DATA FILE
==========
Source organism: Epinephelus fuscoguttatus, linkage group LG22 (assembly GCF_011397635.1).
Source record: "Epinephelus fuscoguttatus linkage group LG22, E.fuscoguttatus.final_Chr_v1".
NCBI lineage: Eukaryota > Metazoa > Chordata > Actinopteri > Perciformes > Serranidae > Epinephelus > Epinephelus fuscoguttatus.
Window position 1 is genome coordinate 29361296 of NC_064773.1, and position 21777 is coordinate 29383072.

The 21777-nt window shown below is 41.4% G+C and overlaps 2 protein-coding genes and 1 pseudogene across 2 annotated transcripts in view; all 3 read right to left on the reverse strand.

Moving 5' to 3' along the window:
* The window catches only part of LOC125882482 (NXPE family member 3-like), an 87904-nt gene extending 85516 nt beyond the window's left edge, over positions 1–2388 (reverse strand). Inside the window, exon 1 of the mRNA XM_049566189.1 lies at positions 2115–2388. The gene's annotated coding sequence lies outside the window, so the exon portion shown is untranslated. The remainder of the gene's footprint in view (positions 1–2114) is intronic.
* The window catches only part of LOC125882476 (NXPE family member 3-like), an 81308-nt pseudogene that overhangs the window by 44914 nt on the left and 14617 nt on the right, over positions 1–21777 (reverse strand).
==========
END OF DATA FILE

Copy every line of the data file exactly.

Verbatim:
Source organism: Epinephelus fuscoguttatus, linkage group LG22 (assembly GCF_011397635.1).
Source record: "Epinephelus fuscoguttatus linkage group LG22, E.fuscoguttatus.final_Chr_v1".
NCBI lineage: Eukaryota > Metazoa > Chordata > Actinopteri > Perciformes > Serranidae > Epinephelus > Epinephelus fuscoguttatus.
Window position 1 is genome coordinate 29361296 of NC_064773.1, and position 21777 is coordinate 29383072.

The 21777-nt window shown below is 41.4% G+C and overlaps 2 protein-coding genes and 1 pseudogene across 2 annotated transcripts in view; all 3 read right to left on the reverse strand.

Moving 5' to 3' along the window:
* The window catches only part of LOC125882482 (NXPE family member 3-like), an 87904-nt gene extending 85516 nt beyond the window's left edge, over positions 1–2388 (reverse strand). Inside the window, exon 1 of the mRNA XM_049566189.1 lies at positions 2115–2388. The gene's annotated coding sequence lies outside the window, so the exon portion shown is untranslated. The remainder of the gene's footprint in view (positions 1–2114) is intronic.
* The window catches only part of LOC125882476 (NXPE family member 3-like), an 81308-nt pseudogene that overhangs the window by 44914 nt on the left and 14617 nt on the right, over positions 1–21777 (reverse strand).